Calcium disturbances in Parkinson’s disease
Parkinson’s disease is a common disorder of the brain that affects around 127,000 people in the UK alone. The disease is characterised by the loss of nerve cells (neurons) that control mobility. Symptoms include muscle stiffness, tremor and a slowing of movement. The cause of Parkinson’s in the majority of patients is unknown, but some genes can contribute. The most common genetic risk factor is a mutation in the GBA1 gene which increases the chance of developing the disease by up to 20 times. Why a mutation in GBA1 can lead to Parkinson’s however, is currently unknown.
Calcium is best known for making bones and teeth solid. However, calcium in dissolved form also plays a vital role within our cells where changes in its levels control almost all processes of life. Inside a cell, calcium is contained inside various specialised structures, including lysosomes (the waste processing system of cells), and the endoplasmic reticulum (ER; where proteins are made). These compartments (pictured in Fig. 1.) often work together to produce a calcium signal which instructs the cell to perform various tasks. When the calcium concentration inside cells is disturbed, diseases (like Alzheimer’s) are known to develop. With this background information, we decided to investigate whether disrupted calcium can also contribute to GBA1-Parkinson’s.
In our study, we measured calcium levels in cells grown from the skin of Parkinson’s patients with mutations in GBA1. Our model used skin cells as it’s difficult to study neurons from living patients. We found that the calcium content of the ER were increased in GBA1-Parkinson’s cells. Intriguingly, this defect was only obvious in younger GBA1-Parkinson’s patients. When healthy individuals age they also exhibit increased ER calcium levels. As ageing is the best known Parkinson’s risk factor, advanced age and GBA1 mutations might increase the risk of getting disease through early changes in ER calcium.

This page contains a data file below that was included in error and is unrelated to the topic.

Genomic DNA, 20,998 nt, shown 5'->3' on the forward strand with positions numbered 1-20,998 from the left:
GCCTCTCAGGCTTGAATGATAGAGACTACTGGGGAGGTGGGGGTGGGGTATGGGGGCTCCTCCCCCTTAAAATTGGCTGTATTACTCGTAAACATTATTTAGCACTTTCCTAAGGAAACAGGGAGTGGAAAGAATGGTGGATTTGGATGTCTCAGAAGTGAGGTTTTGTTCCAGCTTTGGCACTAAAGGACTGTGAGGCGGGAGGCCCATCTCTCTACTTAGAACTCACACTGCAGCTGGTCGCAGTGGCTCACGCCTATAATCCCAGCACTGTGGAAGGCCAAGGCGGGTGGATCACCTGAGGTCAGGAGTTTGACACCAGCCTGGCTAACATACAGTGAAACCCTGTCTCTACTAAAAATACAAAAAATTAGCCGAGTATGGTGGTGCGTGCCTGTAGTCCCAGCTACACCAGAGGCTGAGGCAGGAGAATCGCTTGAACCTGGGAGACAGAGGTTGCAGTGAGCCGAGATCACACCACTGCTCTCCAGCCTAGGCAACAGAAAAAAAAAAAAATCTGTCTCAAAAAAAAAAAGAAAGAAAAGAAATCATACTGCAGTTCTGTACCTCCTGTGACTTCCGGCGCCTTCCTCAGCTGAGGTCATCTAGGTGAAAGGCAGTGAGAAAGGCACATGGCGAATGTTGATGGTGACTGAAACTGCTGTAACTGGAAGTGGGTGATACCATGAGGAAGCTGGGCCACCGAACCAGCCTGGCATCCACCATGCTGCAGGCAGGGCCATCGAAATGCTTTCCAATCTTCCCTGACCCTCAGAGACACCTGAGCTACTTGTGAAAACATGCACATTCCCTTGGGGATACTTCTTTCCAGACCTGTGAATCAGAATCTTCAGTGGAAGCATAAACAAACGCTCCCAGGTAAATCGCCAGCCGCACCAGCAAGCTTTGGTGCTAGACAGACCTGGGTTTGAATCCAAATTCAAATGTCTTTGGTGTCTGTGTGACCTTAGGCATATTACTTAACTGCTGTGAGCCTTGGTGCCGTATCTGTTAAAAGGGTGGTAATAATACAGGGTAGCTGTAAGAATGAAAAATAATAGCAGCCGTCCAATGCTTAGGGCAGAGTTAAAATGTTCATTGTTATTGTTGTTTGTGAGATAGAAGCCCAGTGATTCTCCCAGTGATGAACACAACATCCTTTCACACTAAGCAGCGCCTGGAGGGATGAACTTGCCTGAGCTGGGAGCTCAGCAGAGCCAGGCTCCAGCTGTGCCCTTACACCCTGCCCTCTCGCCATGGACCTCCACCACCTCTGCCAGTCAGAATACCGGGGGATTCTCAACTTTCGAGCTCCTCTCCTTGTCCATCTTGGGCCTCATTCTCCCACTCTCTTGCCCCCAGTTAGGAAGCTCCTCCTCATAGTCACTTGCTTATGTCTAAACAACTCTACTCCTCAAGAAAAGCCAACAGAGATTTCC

It is notable that not everyone with a mutation in GBA1 develops Parkinson’s. Therefore, we also examined ER calcium levels in cells from individuals with a mutation in GBA1 that did not have Parkinson’s. Interestingly, we found that these healthy individuals did not have disrupted ER calcium levels. So perhaps disrupted ER calcium is a defining feature of Parkinson’s and we could use it as an indicator of disease.
The gene GBA1 makes an enzyme which breaks down a specific fat molecule inside lysosomes. We investigated whether a loss of GBA1’s ability to digest fat is the reason for disrupted ER calcium. However, we found that inhibiting GBA1 with drugs or removing it altogether with genetic tools did not impair ER calcium levels. We speculate that mutations in GBA1 mis-shape the enzyme causing it to get stuck on the ER (which is where the enzyme is produced) and this is what disturbs ER calcium.
Additionally, we examined the calcium content of lysosomes. In contrast to the ER, we found reduced calcium levels. We also found that lysosomes appeared swollen and clustered in GBA1-Parkinson’s. This is similar to disturbances in cells from Parkinson’s patients with mutations in different genes. This suggests that disrupted lysosomes are a common feature of Parkinson’s.
In summary, calcium has been re-distributed in the cell where the ER has increased, but lysosomes have reduced levels (Fig. 2.). By confirming a role for calcium in Parkinson’s, this work could lay the foundations for developing new drugs.
Bethan Kilpatrick and Sandip Patel
Department of Cell and Developmental Biology
University College London
Endoplasmic reticulum and lysosomal Ca(2+) stores are remodelled in GBA1-linked Parkinson disease patient fibroblasts.
Kilpatrick BS, Magalhaes J, Beavan MS, McNeill A, Gegg ME, Cleeter MW, Bloor-Young D, Churchill GC, Duchen MR, Schapira AH, Patel S.
Cell Calcium. 2016 Jan